# MATH 151 Engineering Math I, Spring 2014 JD Kim Week14 Section 6.2 Area

```MATH 151 Engineering Math I, Spring 2014
JD Kim
Week14 Section 6.2, 6.3
Section 6.2 Area
Using Rectangles to Approximate the Area Under a Curve
Let f (x) be a function defined on the interval [a, b]. We wish to approximate
the area bounded by the curve f (x), the x-axis, x = a and x = b. We begin
by partitioning the interval [a, b] into n smaller subintervals. We call P = {a =
x0 , x1 , x2 , &middot; &middot; &middot; , xn−1 , xn = b}, where a = x0 &lt; x1 &lt; x2 &lt; &middot; &middot; &middot; &lt; xn−1 &lt; xn = b, the
partition points. For each subinterval [xi−1 , xi ], choose a representative point x∗i ,
that is x∗i is any point on the interval [xi−1 , xi ]. For each subinterval [xi−1 , xi ], we
will construct a rectangle under the curve and above the x-axis, where the height of
this rectangel is f (x∗i ) and the width is ∆xi = xi − xi−1 .
The sum of the approximating rectangles gives an approximation under the graph
n
P
f (x∗i )∆xi ,
of f (x) from x = a to x = b. Moreover, the area under the curve ≈
i=1
where n is the number of rectangles constructed. We call this sum a Riemann Sum.
1
Summary
Subdividing the interval [a, b] into n smaller subintervals
a = x0 &lt; x1 &lt; x2 &lt; &middot; &middot; &middot; &lt; xn−1 &lt; xn = b.
Then the n subintervals are
[x0 , x1 ], [x1 , x2 ], &middot; &middot; &middot; , [xn−1 , xn ].
This subdivision is called a Partition of [a, b].
∆xi = xi − xi−1
is the length of the ith subinterval [xi−1 , xi ].
The length of the longest subinterval is denoted by ||p|| and is called the norm of p,
||p|| = max{∆x1 , ∆x2 , &middot; &middot; &middot; , ∆xn }.
We define the area A as the limiting values (if it exists) of the areas of the approximating polygons,
n
X
A = lim
f (x∗i )∆xi
||p||→0
i=1
2
x∗i
Ex1) A function f , an interval, partition points, and a description of the point
within the ith subinterval are given,
1. Find ||p||.
2. Sketch the graph of f and the approximating rectangles.
3. Find the sum of the approximating rectangles.
1-1) f (x) = 16 − x2 ,
1-2) f (x) = 4 cos x,
[0, 4],
p = {0, 1, 2, 3, 4},
h πi
0,
,
2
x∗i = left endpoint.
n π π π πo
p = 0, , , ,
,
6 4 3 2
3
x∗i = right endpoint
Ex2) For the following functions set up the limit of a Riemann Sum that represents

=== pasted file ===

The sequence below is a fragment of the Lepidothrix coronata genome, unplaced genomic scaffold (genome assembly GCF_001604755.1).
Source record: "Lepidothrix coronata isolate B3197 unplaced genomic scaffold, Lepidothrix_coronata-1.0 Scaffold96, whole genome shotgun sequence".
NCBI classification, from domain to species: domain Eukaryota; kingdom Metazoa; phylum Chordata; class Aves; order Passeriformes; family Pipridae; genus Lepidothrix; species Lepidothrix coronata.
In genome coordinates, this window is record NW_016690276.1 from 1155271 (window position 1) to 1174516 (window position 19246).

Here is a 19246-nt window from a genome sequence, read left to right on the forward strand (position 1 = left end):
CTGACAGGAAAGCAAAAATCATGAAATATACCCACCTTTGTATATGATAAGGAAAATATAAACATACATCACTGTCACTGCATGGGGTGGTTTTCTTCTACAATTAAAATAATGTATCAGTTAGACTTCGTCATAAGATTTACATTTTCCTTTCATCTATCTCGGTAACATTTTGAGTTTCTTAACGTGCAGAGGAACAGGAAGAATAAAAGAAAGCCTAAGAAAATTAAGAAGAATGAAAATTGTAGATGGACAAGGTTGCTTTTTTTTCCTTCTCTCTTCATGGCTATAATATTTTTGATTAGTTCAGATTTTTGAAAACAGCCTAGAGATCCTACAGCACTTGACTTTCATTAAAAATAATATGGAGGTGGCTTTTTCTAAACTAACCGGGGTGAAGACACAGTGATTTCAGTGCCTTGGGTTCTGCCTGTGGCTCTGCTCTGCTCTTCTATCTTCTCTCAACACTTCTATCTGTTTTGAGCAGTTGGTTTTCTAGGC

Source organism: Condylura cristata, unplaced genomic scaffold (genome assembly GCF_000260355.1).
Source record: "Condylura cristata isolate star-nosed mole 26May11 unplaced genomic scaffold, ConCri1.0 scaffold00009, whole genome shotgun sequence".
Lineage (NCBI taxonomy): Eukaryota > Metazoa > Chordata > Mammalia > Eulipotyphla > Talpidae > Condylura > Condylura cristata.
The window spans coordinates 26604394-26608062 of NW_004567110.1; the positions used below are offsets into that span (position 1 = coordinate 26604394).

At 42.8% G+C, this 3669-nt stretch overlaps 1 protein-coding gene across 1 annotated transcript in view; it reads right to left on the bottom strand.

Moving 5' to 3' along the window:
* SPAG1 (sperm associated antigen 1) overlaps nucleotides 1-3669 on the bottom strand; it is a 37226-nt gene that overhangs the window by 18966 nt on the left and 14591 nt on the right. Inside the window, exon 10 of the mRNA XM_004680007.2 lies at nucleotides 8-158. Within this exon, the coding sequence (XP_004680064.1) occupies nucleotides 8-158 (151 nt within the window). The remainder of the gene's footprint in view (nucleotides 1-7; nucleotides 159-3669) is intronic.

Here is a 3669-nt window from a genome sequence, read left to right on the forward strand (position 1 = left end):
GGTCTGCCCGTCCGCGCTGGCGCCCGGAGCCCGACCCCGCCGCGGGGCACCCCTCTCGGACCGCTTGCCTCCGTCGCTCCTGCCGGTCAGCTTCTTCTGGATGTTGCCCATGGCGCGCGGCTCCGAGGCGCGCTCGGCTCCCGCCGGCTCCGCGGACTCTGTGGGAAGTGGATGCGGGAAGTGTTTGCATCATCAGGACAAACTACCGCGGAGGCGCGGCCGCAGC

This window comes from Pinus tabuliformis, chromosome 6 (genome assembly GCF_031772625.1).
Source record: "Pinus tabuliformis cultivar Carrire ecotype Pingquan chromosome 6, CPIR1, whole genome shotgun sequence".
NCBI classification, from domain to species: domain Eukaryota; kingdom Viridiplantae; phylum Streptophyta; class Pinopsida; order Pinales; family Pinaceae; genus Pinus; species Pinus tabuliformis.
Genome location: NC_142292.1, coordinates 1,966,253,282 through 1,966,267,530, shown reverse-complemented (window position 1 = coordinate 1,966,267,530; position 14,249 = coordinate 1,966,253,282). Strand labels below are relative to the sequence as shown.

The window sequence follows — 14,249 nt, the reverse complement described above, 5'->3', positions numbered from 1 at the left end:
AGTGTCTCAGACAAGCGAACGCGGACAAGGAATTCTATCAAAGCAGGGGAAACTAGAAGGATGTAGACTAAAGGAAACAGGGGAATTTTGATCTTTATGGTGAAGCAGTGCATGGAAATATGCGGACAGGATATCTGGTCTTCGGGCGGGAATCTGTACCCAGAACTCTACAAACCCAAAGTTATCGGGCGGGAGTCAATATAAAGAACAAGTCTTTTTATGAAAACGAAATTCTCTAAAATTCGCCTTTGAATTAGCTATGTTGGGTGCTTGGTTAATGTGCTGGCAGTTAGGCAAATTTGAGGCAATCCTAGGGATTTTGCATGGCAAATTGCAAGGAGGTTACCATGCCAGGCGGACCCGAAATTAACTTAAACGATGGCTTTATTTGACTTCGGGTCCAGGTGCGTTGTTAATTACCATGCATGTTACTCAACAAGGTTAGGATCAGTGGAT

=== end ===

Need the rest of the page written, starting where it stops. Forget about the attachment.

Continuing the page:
the area under the graph of f (x) on the given interval. Do not evaluate the limit!.
2-1) f (x) = x2 + 3x − 2 on the interval [1, 4] using right endpoints.
2-2) f (x) =
√
x2 + 1 on the interval [0, 5] using right endpoints.
4
Ex3) The following limits represent the area under the graph of f (x) from x = a
to x = b. Identify f (x), a, and b.
r
n
3
3P
1+ i
3-1) lim
n→∞ n i=1
n
n
10 P
n→∞ n i=1
3-2) lim
1
3
10
1+ 7+ i
n
5
Section 6.3 The Definite Integral
If f (x) ≥ 0 on the interval [a, b], the area under the curve of f (x), above the
n
P
x-axis, from x = a to x = b is ≈
f (x∗i )∆xi . We call this sum a Riemann Sum.
i=1
Ex4) If f (x) = x + x2 , the interval [0, 4], partition points p = {0, 1, 2, 3, 4}, and
x∗i is left endpoint. Find the Riemann sum.
If f (x) ≥ 0 on the interval [a, b], then the true area under the graph of f (x) from
n
P
b−a
and x∗i is any point on
f (x∗i )∆xi , where ∆xi =
x = a to x = b is A = lim
n→∞ i=1
n
the ith subinterval. We would like to define the limit of a Riemann Sum irregardless
of whether the function is positive. To that end, we will define the definite integral.
Definition The Definite Integral
The Definite Integral of f (x) from x = a to x = b is
Z
a
b
f (x)dx = lim
x→∞
n
X
f (x∗i )∆x
i=1
b−a
and x∗i is any point on the ith subinterval. In the event f (x)
n
is positive on the interval [a, b], then the definite integral is the same as the area
bounded by f (x), the x-axis, x = a and x = b. If f (x) is not always positive on the
interval [a, b], then the definite integral is the net area.
where ∆x =
6
Remark Any Riemann Sum can approximate a definite integral. Specifically,
the Midpoint Rule can be used to approximate the definite integral.
Midpoint Rule
Z
a
where ∆x =
b
f (x)dx ≈
n
X
f (x̄i )∆x,
i=1
b−a
and x̄i is the midpoint of the ith subinterval.
n
Ex5) Use the Midpoint Rule with n = 4 to approximate
Ex6) Use Geometry to evaluate the following integrals.
R3
6-1) 0 (1 − 2x)dx
7
R5√
1
x2 + 1dx.
6-2)
6-3)
R3
−1
|x − 2|dx
R0 √
−2
4 − x2 dx
8
Theorem
1.
Z
b
c dx = c(b − a)
a
2.
Z
b
cf (x) dx = c
a
3.
Z
b
f (x) dx
a
b
a
Z
(f (x) &plusmn; g(x)) dx =
4.
Z
Z
b
a
f (x) dx &plusmn;
Z
b
g(x) dx
a
a
f (x) dx = 0
a
5.
6.
Z
Z
b
a
f (x) dx = −
b
f (x) dx =
a
Z
Z
a
f (x) dx
b
c
f (x) dx +
a
Z
b
f (x) dx
c
7. If m ≤ f (x) ≤ M for all x in the interval [a, b], then
m(b − a) ≤
Z
a
b
f (x) dx ≤ M(b − a)
9
Ex7) Find
Ex8) If
R3
1
R1√
1
x5 + x2 + 1 dx
f (x) dx = 4 and
Ex9) Write
R5
f (x) dx −
−3
R3
1
g(x) dx = −3, find
R0
f (x) dx +
−3
R6
5
Ex10) Find an upper and lower bound on
10
R3
1
(f (x) + 2g(x)) dx.
f (x) dx as a single integral.
R2√
0
x3 + 1 dx
Ex11) Express the following limits as a definite integral
n
1P
n→∞ n i=1
11-1) lim
1
2
i
1+
n
!
5
n
2i
2P
3 1+
−6
11-2) lim
n→∞ n i=1
n
11
```